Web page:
Compare any two graphics cards:
GeForce GTX 660 Ti vs Radeon HD 7950
IntroThe GeForce GTX 660 Ti features a core clock speed of 915 MHz and a GDDR5 memory speed of 1500 MHz. It also uses a 192-bit bus, and makes use of a 28 nm design. It is made up of 1344 SPUs, 112 Texture Address Units, and 24 ROPs.
Compare those specifications to the Radeon HD 7950, which comes with a clock speed of 800 MHz and a GDDR5 memory frequency of 1250 MHz. It also uses a 384-bit memory bus, and uses a 28 nm design. It is comprised of 1792 SPUs, 112 TAUs, and 32 Raster Operation Units.
Power Usage and Theoretical Benchmarks
Power Consumption (Max TDP)
Theoretically speaking, the Radeon HD 7950 will be 67% quicker than the GeForce GTX 660 Ti overall, because of its greater bandwidth. (explain)
Texel RateThe GeForce GTX 660 Ti will be a little bit (approximately 14%) better at texture filtering than the Radeon HD 7950. (explain)
Pixel RateIf running with high levels of AA is important to you, then the Radeon HD 7950 is the winner, but only just. (explain)
Please note that the above 'benchmarks' are all just theoretical - the results were calculated based on the card's specifications, and real-world performance may (and probably will) vary at least a bit.
Please note that the price comparisons are based on search keywords - sometimes it might show cards with very similar names that are not exactly the same as the one chosen in the comparison. We do try to filter out the wrong results as best we can, though.
Memory Bandwidth: Bandwidth is the maximum amount of data (counted in megabytes per second) that can be moved over the external memory interface within a second. The number is calculated by multiplying the bus width by the speed of its memory. If the card has DDR memory, the result should be multiplied by 2 once again. If it uses DDR5, multiply by ANOTHER 2x. The higher the bandwidth is, the faster the card will be in general. It especially helps with anti-aliasing, HDR and high resolutions.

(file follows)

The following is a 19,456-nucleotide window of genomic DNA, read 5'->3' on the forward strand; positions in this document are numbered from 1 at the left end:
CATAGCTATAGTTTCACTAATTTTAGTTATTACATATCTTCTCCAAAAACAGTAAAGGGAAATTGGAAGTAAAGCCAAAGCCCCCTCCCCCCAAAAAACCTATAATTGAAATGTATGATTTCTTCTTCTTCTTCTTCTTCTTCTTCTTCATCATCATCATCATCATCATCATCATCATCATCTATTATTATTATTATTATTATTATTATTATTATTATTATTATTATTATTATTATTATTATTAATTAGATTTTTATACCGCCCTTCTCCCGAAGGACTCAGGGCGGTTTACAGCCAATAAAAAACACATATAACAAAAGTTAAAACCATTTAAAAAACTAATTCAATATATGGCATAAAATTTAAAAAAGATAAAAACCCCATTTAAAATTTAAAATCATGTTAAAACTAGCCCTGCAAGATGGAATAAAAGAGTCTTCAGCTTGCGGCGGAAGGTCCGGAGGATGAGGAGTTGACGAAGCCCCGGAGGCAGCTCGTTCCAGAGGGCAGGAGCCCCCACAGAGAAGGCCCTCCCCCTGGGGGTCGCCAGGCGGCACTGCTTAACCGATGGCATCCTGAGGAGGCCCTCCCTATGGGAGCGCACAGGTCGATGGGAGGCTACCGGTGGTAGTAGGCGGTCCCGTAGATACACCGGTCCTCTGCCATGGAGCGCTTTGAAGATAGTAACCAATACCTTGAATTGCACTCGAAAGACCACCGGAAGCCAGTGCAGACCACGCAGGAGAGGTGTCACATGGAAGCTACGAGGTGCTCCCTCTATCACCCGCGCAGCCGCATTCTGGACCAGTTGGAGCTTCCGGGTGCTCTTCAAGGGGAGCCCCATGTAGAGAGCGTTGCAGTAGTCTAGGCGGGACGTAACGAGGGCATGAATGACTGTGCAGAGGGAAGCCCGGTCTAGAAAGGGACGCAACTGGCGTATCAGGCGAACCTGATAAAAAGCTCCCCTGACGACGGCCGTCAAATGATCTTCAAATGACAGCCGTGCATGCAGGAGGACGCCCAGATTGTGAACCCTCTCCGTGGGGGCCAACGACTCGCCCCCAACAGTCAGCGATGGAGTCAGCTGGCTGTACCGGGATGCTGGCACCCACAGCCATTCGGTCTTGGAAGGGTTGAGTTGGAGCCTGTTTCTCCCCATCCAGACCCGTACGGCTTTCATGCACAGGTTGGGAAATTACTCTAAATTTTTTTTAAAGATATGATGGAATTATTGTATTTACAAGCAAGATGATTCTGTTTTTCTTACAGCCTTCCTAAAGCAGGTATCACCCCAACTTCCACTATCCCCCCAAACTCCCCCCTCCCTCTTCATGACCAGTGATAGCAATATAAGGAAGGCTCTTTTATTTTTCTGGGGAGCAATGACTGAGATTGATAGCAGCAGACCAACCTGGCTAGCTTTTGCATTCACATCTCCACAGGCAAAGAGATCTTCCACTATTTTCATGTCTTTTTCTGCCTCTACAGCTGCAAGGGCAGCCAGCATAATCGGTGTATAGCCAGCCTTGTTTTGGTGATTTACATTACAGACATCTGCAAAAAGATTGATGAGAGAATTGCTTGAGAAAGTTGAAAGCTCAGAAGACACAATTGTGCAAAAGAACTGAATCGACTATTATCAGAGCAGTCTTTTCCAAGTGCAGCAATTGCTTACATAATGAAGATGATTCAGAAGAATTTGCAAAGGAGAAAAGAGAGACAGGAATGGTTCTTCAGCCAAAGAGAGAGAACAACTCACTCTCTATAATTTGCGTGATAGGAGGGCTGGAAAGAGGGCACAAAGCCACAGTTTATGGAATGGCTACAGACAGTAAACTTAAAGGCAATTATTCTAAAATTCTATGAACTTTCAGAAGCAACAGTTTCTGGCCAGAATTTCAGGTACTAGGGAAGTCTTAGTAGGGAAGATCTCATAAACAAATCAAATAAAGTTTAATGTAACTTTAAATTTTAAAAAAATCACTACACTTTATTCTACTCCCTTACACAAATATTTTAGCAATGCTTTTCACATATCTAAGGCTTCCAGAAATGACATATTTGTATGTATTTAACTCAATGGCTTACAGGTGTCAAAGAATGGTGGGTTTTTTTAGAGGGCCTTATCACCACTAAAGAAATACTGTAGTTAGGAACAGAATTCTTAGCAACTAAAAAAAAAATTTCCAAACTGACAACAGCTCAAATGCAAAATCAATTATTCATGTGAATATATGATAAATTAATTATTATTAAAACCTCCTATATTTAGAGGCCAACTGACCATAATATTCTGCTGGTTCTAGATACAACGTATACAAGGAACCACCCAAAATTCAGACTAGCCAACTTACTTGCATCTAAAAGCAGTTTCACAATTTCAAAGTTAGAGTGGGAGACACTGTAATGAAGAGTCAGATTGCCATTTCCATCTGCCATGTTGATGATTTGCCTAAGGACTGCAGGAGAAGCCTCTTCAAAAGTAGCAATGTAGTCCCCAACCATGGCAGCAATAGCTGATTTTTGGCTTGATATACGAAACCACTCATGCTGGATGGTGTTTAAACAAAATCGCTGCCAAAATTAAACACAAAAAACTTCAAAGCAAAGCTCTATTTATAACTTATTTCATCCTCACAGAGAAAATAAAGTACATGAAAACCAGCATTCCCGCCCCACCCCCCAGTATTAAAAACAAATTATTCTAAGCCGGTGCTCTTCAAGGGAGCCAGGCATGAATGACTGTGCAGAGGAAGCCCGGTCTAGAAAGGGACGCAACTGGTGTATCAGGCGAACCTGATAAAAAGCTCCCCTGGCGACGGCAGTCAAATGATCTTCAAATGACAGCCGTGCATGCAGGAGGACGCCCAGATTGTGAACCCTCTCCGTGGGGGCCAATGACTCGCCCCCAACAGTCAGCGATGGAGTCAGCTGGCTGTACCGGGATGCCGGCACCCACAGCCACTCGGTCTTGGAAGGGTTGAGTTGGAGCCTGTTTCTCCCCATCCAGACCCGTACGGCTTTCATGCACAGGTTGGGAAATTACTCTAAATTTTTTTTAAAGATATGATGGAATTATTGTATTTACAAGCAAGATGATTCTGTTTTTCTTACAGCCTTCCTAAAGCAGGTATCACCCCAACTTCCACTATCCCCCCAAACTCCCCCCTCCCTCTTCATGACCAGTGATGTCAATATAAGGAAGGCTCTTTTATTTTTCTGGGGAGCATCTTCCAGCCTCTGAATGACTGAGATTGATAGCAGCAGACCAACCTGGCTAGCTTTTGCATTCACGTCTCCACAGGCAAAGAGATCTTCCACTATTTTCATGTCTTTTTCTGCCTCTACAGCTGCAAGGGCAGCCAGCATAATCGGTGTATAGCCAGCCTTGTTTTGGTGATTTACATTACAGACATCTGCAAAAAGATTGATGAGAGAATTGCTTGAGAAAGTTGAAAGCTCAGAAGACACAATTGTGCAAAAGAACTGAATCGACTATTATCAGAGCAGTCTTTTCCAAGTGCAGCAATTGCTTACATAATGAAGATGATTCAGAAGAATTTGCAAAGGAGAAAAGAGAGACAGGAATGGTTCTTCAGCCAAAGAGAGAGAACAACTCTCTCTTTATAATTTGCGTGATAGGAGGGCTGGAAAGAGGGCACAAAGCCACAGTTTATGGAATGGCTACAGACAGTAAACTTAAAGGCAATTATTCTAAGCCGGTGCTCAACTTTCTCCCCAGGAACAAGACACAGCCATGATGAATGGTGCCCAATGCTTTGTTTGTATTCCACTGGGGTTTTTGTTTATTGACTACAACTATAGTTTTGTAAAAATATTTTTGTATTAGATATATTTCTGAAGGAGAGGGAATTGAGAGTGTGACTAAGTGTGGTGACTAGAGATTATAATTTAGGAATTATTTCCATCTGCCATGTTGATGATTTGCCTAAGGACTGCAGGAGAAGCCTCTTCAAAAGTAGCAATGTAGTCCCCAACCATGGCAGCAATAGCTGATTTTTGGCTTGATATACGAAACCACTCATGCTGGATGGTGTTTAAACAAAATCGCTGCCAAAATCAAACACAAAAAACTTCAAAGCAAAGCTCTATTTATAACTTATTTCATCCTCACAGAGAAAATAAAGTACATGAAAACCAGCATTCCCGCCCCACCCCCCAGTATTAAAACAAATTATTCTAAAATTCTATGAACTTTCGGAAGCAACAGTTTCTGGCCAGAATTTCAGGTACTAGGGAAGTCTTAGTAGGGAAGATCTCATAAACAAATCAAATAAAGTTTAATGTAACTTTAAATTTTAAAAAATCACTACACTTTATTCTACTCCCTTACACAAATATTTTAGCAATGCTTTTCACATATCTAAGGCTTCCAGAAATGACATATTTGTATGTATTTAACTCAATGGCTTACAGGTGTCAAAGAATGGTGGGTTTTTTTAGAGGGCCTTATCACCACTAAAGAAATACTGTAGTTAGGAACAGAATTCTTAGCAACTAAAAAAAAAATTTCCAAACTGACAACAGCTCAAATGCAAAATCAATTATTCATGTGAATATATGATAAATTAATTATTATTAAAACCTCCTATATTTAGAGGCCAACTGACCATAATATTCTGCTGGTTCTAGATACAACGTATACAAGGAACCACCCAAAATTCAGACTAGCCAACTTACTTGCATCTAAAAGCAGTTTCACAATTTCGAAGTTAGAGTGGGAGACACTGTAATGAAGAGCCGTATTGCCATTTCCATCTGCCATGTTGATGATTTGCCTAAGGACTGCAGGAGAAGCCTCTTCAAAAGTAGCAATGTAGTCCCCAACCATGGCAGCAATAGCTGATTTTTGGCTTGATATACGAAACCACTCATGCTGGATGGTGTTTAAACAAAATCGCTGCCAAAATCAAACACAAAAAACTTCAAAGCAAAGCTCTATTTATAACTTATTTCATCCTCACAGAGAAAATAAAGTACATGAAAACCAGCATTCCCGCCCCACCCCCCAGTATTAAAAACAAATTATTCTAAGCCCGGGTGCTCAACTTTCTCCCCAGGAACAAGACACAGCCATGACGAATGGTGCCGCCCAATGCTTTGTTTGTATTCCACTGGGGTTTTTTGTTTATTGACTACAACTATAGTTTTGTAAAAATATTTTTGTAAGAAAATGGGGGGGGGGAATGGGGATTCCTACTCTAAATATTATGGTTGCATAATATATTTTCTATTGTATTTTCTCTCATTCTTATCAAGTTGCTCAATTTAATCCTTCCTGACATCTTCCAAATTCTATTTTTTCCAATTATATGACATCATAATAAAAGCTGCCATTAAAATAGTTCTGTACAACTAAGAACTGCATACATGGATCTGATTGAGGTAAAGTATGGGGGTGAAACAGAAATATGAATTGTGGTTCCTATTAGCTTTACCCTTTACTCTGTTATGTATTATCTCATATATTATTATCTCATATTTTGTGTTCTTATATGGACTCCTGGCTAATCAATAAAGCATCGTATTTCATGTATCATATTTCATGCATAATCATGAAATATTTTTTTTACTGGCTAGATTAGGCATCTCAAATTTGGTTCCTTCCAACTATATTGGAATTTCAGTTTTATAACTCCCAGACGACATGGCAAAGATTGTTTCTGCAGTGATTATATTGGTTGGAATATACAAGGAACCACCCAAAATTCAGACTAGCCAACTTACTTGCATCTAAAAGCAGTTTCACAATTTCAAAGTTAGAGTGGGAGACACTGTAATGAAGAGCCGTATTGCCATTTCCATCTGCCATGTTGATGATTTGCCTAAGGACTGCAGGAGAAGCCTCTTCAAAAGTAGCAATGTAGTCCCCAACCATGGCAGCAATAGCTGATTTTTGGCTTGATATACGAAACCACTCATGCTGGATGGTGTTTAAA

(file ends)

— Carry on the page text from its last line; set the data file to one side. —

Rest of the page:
Texel Rate: Texel rate is the maximum texture map elements (texels) that are applied per second. This is calculated by multiplying the total texture units by the core clock speed of the chip. The higher the texel rate, the better the card will be at handling texture filtering (anisotropic filtering - AF). It is measured in millions of texels applied in a second.
Pixel Rate: Pixel rate is the maximum amount of pixels the video card can possibly write to its local memory in one second - measured in millions of pixels per second. The number is calculated by multiplying the number of colour ROPs by the the core clock speed. ROPs (Raster Operations Pipelines - also sometimes called Render Output Units) are responsible for filling the screen with pixels (the image). The actual pixel output rate also depends on lots of other factors, especially the memory bandwidth of the card - the lower the memory bandwidth is, the lower the ability to reach the max fill rate.